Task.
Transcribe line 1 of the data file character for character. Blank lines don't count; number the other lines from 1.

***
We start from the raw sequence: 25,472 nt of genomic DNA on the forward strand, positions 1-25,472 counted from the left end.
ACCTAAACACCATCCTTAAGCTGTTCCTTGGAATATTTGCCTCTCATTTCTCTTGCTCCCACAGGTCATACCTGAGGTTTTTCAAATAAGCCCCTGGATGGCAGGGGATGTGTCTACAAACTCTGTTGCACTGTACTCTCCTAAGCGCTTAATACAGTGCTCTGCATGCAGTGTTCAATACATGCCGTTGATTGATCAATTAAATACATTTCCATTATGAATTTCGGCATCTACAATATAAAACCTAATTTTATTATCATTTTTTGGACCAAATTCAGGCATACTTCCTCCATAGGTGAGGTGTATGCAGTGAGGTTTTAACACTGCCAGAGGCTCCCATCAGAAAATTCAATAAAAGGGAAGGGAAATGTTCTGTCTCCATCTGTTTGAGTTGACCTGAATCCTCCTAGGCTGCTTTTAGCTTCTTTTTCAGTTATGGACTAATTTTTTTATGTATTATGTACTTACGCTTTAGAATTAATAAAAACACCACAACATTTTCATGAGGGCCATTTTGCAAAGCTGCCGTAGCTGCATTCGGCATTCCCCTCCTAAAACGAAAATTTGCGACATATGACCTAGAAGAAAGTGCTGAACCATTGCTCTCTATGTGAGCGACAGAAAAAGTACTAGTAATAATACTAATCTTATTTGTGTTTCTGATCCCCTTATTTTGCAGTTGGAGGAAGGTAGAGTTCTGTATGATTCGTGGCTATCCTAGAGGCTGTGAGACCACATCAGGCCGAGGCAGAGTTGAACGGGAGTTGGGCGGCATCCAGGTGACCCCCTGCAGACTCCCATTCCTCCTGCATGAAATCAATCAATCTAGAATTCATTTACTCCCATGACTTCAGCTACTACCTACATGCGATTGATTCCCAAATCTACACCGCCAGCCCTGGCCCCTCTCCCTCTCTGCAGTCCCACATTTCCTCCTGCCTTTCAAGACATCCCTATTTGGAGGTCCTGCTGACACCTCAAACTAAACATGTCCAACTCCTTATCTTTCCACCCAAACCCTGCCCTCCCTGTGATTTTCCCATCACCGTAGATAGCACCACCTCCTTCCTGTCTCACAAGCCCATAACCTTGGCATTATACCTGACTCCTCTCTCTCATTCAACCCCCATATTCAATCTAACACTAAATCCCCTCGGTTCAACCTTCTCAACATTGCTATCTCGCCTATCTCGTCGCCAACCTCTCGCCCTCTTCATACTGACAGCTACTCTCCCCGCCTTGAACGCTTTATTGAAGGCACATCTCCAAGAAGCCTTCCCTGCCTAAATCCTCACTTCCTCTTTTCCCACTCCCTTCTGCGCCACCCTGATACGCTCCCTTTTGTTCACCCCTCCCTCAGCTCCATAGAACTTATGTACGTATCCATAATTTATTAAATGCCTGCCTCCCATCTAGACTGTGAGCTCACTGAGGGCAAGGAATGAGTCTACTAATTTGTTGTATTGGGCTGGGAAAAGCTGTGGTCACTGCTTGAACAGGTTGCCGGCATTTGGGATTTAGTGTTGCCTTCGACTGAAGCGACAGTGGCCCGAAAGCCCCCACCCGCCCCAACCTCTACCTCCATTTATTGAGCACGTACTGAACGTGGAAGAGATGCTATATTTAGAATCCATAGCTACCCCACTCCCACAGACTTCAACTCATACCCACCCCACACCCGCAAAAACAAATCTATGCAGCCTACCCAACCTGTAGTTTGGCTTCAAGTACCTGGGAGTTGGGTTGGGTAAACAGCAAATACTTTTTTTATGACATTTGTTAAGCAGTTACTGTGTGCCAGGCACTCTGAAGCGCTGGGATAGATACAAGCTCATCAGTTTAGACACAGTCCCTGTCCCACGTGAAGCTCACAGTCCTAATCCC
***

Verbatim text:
We start from the raw sequence: 25,472 nt of genomic DNA on the forward strand, positions 1-25,472 counted from the left end.